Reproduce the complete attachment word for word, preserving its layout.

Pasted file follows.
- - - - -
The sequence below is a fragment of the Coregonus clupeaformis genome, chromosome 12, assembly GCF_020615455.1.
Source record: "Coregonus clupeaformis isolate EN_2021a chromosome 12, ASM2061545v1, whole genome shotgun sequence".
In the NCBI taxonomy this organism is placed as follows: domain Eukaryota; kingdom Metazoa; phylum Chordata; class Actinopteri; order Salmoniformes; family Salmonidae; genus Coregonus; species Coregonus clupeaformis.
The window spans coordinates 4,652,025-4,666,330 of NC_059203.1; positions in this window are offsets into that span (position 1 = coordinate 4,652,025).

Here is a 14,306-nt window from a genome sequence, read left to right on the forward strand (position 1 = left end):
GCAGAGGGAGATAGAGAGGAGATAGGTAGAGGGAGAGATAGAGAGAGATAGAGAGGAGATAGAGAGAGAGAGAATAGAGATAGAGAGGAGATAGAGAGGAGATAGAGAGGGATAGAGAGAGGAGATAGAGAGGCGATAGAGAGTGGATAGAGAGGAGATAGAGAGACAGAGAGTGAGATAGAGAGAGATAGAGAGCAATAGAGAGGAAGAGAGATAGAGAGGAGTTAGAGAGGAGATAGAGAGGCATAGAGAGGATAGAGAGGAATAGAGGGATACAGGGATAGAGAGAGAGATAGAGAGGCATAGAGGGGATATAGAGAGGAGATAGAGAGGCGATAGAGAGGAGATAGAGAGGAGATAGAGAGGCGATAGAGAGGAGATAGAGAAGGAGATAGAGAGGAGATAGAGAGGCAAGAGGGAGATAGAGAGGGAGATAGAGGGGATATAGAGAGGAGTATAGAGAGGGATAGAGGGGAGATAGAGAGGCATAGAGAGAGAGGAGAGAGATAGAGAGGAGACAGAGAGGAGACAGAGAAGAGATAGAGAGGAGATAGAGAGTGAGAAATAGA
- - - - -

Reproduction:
The sequence below is a fragment of the Coregonus clupeaformis genome, chromosome 12, assembly GCF_020615455.1.
Source record: "Coregonus clupeaformis isolate EN_2021a chromosome 12, ASM2061545v1, whole genome shotgun sequence".
In the NCBI taxonomy this organism is placed as follows: domain Eukaryota; kingdom Metazoa; phylum Chordata; class Actinopteri; order Salmoniformes; family Salmonidae; genus Coregonus; species Coregonus clupeaformis.
The window spans coordinates 4,652,025-4,666,330 of NC_059203.1; positions in this window are offsets into that span (position 1 = coordinate 4,652,025).

Here is a 14,306-nt window from a genome sequence, read left to right on the forward strand (position 1 = left end):
GCAGAGGGAGATAGAGAGGAGATAGGTAGAGGGAGAGATAGAGAGAGATAGAGAGGAGATAGAGAGAGAGAGAATAGAGATAGAGAGGAGATAGAGAGGAGATAGAGAGGGATAGAGAGAGGAGATAGAGAGGCGATAGAGAGTGGATAGAGAGGAGATAGAGAGACAGAGAGTGAGATAGAGAGAGATAGAGAGCAATAGAGAGGAAGAGAGATAGAGAGGAGTTAGAGAGGAGATAGAGAGGCATAGAGAGGATAGAGAGGAATAGAGGGATACAGGGATAGAGAGAGAGATAGAGAGGCATAGAGGGGATATAGAGAGGAGATAGAGAGGCGATAGAGAGGAGATAGAGAGGAGATAGAGAGGCGATAGAGAGGAGATAGAGAAGGAGATAGAGAGGAGATAGAGAGGCAAGAGGGAGATAGAGAGGGAGATAGAGGGGATATAGAGAGGAGTATAGAGAGGGATAGAGGGGAGATAGAGAGGCATAGAGAGAGAGGAGAGAGATAGAGAGGAGACAGAGAGGAGACAGAGAAGAGATAGAGAGGAGATAGAGAGTGAGAAATAGA